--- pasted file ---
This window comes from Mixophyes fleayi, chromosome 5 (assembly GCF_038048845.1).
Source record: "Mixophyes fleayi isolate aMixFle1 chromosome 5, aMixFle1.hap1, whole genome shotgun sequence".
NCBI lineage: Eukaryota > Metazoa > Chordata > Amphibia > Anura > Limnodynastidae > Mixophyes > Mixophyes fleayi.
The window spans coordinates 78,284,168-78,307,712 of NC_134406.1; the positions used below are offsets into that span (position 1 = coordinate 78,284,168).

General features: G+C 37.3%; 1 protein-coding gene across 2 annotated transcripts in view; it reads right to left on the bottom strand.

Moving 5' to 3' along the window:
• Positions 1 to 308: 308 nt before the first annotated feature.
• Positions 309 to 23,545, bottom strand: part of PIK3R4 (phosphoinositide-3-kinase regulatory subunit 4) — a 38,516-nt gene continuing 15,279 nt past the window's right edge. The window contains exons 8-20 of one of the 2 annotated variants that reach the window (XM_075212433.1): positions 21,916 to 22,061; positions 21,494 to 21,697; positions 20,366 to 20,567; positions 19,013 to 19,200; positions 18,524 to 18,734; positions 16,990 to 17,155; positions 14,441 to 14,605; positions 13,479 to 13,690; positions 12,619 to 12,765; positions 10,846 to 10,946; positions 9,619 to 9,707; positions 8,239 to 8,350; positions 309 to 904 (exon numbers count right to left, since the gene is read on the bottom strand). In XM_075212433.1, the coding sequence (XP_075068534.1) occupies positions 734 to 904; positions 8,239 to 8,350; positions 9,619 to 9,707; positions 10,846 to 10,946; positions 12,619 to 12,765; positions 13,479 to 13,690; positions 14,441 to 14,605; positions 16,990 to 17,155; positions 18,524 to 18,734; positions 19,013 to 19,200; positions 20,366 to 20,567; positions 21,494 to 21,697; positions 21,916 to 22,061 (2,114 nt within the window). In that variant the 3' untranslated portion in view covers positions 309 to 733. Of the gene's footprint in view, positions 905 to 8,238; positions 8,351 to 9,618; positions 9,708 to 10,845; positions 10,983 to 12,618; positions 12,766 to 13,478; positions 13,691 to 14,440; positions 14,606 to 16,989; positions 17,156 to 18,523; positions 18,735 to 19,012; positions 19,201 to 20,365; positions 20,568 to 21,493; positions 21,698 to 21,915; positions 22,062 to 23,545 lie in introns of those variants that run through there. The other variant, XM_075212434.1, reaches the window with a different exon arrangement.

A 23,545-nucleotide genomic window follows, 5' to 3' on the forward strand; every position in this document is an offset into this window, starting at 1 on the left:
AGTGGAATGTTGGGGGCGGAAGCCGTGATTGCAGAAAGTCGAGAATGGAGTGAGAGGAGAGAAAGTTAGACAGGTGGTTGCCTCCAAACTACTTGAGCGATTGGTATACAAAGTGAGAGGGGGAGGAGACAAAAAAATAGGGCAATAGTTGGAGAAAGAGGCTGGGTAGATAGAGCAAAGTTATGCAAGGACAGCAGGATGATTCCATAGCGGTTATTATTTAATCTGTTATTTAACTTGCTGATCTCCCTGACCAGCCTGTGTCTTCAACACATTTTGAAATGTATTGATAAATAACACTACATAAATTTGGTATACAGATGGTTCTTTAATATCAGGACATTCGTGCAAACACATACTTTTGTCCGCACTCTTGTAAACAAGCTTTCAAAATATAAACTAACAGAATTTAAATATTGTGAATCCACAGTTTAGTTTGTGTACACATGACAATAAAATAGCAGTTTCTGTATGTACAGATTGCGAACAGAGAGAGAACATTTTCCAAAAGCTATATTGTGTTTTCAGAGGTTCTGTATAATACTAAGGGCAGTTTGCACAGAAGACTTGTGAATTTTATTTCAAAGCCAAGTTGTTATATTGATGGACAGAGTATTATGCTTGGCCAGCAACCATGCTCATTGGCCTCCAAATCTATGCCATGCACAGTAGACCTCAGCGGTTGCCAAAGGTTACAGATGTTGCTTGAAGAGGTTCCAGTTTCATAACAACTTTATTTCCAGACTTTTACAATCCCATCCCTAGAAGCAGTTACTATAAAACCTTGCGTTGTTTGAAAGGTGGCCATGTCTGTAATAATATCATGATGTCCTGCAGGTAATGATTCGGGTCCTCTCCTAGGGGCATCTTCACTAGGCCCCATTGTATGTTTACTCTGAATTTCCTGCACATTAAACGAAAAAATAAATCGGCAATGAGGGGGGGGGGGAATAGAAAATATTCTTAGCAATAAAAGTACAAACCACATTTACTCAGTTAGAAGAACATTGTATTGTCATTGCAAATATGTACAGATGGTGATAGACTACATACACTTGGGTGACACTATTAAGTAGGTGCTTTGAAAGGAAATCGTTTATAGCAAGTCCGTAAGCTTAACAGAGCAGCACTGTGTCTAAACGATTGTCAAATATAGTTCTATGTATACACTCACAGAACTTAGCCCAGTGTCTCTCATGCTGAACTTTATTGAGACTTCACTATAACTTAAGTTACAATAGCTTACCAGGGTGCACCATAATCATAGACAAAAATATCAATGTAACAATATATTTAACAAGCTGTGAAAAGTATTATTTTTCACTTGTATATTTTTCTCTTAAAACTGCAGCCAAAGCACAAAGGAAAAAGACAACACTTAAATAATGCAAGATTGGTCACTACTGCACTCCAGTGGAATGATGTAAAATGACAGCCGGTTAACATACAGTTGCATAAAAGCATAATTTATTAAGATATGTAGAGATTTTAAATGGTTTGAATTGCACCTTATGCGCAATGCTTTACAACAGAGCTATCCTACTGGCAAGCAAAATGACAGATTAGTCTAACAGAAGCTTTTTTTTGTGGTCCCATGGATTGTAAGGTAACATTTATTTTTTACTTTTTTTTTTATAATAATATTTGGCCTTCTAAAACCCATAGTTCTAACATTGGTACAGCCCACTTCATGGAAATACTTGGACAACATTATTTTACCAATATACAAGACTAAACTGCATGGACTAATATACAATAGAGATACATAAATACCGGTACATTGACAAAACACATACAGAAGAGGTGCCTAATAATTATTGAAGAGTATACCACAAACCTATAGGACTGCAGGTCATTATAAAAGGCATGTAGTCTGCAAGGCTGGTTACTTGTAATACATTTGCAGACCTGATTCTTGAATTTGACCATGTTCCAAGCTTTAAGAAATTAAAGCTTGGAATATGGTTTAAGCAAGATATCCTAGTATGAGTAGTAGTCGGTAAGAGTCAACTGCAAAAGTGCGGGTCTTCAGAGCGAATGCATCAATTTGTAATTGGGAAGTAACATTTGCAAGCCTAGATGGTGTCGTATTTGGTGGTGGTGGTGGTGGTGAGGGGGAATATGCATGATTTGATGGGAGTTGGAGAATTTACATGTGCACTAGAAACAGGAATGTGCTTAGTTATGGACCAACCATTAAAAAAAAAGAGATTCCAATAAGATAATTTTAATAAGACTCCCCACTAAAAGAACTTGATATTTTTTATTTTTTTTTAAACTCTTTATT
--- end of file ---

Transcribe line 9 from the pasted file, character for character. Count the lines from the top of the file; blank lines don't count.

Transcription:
A 23,545-nucleotide genomic window follows, 5' to 3' on the forward strand; every position in this document is an offset into this window, starting at 1 on the left: